By Sabrina Rodriguez
By Michael E. Miller
By Carlos Suarez De Jesus
By Luther Campbell
By Kyle Munzenrieder
By Sabrina Rodriguez
By Trevor Bach
By Kyle Munzenrieder
In 1949 Tornillo completed teachers college in New Jersey using his GI Bill. Immediately after graduating he went to work for an advertising firm but loathed it, and in 1953 got a job teaching English in an all-black, inner-city Newark elementary school. "I had always had an innate, deep-down desire to be a teacher," he recalls.
When his two oldest children contracted rheumatic fever, family doctors told him to find a warmer climate -- either in Arizona or Florida -- for the children's health. The Tornillo family arrived in Florida in 1956 and he began teaching at Biscayne Gardens Elementary School in North Miami.
But the conservative Florida legislature did not adequately finance schools. Classrooms throughout the state lacked books, and school buildings had deteriorated badly. (Dade's schools were of a higher quality than those in the rest of the state, but they were still far from great.) Year after year the regional accreditation team that evaluated schools threatened to close underfinanced programs in rural districts. The schools were also segregated, and black students suffered under even poorer conditions.
Yet the world was on the brink of change -- the civil rights movement had begun in the Deep South and young teachers from the Northeast, people like Tornillo, wanted to become a part of it. Like many of his peers in Dade, he joined the Classroom Teachers Association (CTA), but believed it to be "a company union." Principals had a great deal of say over CTA's leadership, and its officers did not negotiate the teachers' contracts. Black teachers had their own, separate union.
Those issues would be important to Tornillo after he moved on to become a counselor at Carol City Junior High. His friends there persuaded him to run for CTA president in 1962. If elected, he promised, he would merge the segregated unions and would establish independence from school district administrators. He won.
The following year he faced a dilemma: The union's executive board wanted to hire him as a full-time executive director, which would compel him to leave the classroom. After deliberating for a time, Tornillo accepted the union job and ended his days as a teacher. "I did it because of the challenge," he recalls. "I thought it needed to be done. I also had confidence enough to know I could always go back [to teaching]."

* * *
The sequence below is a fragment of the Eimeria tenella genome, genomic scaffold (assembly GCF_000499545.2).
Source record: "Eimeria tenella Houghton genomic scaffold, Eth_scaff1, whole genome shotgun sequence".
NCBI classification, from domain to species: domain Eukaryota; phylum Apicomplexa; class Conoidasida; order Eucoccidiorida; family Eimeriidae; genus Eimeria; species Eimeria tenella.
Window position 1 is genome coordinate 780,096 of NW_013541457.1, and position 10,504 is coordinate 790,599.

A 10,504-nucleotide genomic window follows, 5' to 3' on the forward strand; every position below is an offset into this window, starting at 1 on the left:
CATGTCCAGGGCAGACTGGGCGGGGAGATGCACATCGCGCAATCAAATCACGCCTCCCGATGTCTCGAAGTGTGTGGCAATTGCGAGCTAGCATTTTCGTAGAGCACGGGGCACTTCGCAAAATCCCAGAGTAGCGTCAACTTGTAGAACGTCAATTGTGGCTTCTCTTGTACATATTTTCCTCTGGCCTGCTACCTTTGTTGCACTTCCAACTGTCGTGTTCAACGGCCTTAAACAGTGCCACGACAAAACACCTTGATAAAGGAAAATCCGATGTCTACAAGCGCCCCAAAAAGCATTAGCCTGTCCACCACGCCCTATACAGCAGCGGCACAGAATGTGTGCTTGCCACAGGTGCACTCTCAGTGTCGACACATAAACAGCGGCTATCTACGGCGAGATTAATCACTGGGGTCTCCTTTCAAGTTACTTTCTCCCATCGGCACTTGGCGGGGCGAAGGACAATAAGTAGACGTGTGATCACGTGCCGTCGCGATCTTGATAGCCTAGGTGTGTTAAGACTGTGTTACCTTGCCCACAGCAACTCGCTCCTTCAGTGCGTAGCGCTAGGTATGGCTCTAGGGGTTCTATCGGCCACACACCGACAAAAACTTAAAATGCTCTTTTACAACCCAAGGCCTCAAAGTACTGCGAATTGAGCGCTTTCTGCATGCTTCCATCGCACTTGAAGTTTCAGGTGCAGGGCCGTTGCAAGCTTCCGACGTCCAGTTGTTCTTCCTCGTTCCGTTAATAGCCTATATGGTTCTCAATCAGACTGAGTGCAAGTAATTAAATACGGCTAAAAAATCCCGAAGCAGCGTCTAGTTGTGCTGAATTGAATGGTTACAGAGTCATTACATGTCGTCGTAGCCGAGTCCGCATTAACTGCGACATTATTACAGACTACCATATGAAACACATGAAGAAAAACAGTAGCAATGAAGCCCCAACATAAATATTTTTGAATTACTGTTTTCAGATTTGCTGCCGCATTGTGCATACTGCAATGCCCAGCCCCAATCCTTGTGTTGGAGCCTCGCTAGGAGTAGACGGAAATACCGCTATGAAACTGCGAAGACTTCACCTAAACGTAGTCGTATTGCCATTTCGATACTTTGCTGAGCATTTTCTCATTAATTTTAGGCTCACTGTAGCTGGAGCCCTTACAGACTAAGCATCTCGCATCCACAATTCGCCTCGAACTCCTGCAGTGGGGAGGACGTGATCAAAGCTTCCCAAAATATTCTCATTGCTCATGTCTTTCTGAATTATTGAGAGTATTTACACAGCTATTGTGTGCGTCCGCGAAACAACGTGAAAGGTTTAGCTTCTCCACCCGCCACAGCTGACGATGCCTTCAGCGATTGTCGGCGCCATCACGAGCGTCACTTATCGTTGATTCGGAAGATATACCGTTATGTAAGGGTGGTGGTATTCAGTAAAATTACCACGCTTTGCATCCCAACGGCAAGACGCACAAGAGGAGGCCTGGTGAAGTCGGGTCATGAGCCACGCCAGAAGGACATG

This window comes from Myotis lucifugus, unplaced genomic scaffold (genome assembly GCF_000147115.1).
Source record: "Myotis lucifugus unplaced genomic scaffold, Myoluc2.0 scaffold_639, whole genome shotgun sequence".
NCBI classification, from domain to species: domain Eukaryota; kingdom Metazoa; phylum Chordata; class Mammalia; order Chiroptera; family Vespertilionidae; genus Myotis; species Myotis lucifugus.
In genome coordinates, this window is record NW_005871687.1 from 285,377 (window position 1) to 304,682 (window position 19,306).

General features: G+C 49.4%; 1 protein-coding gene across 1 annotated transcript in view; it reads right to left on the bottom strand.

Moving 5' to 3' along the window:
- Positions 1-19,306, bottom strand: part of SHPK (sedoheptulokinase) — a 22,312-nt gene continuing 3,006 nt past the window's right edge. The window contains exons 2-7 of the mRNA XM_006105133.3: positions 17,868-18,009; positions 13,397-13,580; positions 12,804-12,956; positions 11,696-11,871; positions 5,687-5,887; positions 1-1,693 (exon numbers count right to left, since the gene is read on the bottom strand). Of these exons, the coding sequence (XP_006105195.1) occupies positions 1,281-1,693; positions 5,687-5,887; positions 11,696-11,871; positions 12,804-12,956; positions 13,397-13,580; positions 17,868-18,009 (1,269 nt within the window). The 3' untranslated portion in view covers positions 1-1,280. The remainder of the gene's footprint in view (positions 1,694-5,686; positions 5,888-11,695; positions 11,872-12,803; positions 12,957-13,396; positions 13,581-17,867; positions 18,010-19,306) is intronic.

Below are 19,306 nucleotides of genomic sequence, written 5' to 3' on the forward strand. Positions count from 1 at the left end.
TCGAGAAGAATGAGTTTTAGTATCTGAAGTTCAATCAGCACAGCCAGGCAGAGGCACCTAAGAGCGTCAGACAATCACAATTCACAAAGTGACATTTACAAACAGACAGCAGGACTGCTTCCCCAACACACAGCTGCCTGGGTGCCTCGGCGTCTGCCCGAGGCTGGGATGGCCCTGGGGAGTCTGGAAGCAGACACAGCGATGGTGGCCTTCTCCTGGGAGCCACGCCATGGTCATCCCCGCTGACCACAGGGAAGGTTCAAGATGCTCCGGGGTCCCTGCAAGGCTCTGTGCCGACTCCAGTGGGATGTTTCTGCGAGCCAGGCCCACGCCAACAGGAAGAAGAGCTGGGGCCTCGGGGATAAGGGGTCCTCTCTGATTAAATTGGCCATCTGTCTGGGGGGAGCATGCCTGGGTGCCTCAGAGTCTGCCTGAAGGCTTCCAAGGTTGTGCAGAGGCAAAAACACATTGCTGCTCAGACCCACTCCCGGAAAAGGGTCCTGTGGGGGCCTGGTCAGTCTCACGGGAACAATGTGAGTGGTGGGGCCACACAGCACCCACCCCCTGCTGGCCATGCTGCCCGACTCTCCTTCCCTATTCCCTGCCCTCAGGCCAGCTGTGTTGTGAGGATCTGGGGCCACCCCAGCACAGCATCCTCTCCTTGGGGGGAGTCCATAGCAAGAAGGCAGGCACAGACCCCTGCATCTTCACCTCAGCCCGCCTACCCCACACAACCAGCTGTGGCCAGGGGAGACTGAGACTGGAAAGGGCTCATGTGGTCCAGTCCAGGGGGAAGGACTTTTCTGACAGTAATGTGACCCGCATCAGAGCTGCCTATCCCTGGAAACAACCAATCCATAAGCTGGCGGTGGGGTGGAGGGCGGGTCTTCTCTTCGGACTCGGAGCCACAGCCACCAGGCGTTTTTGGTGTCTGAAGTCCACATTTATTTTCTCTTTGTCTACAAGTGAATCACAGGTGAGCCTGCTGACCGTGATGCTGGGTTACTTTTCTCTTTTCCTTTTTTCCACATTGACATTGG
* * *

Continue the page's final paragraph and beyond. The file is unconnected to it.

In November 1963, Pres. John F. Kennedy invited young educators like Tornillo to the White House. He gave them a motivational speech about the importance of their jobs and encouraged them to improve their communities. He was killed shortly after. "His death had a profound impact on me," Tornillo says. "I felt he was the first person I could identify with. I took seriously his admonition, 'Ask not what your country can do for you, ask what you can do for your country.'"
In the mid-Sixties, the region's accreditation committee closed the schools in Duval County. Teachers from all over the state demanded better funding, more books, more school repairs. In 1967 the teachers called on the legislature in groups and persuaded lawmakers to convene a special session on education and to pass the largest-ever increase in the education budget. But Gov. Claude Kirk threatened to veto the measure. Teachers throughout Florida, brimming with confidence following their legislative success, decided to take a radically unprecedented action: They would strike.
But in Miami, Tornillo disagreed. He wanted Kirk to have time to reconsider his threatened veto. And he worried that once teachers in North Florida handed in their resignation letters -- as the teachers had planned -- they'd lose their jobs forever. He voted against the strike, but his constituents voted to support it. So he put aside his own doubts and led the strike, which lasted three weeks. Local teachers gathered several times for rallies at Miami Marine Stadium, and Tornillo was there to boost their spirits and carry their message to the community at large.
The governor allowed the increased school budget to become law without his signature. It was to be the last time the state's teachers would walk out. Their new unity gave them unprecedented prominence. But prominence wasn't enough, for neither the UTD nor any Florida public employee had a legal right to bargain collectively for teachers' salaries and benefits. UTD had been able to negotiate contracts only when administrators had agreed to participate, and in 1973 management refused. Top administration negotiators simply walked away from the table. Tornillo launched a two-part attack.
He assigned former high school teacher Yvonne Burkholz the task of lobbying in Tallahassee for a law giving public employees bargaining rights. He assigned union lawyer Elizabeth du Fresne the job of suing the school board for acting in bad faith by abandoning the contract negotiations. Both efforts ultimately succeeded. "I got my directions in two words: 'Do it,'" Burkholz recalls. UTD pursued the lawsuit all the way to the state supreme court, which eventually ordered the school board to negotiate.
The success on both levels gave all public employees in the state the right to elect a representative to bargain for salaries and working conditions. It was one of Tornillo's greatest achievements, but it came with a compromise. Associated Industries of Florida, the state's powerful business lobby, agreed not to fight the bill only if Tornillo agreed not to oppose a "right to work" provision included in the bill that prevented unions from closing any workplace to nonunion workers.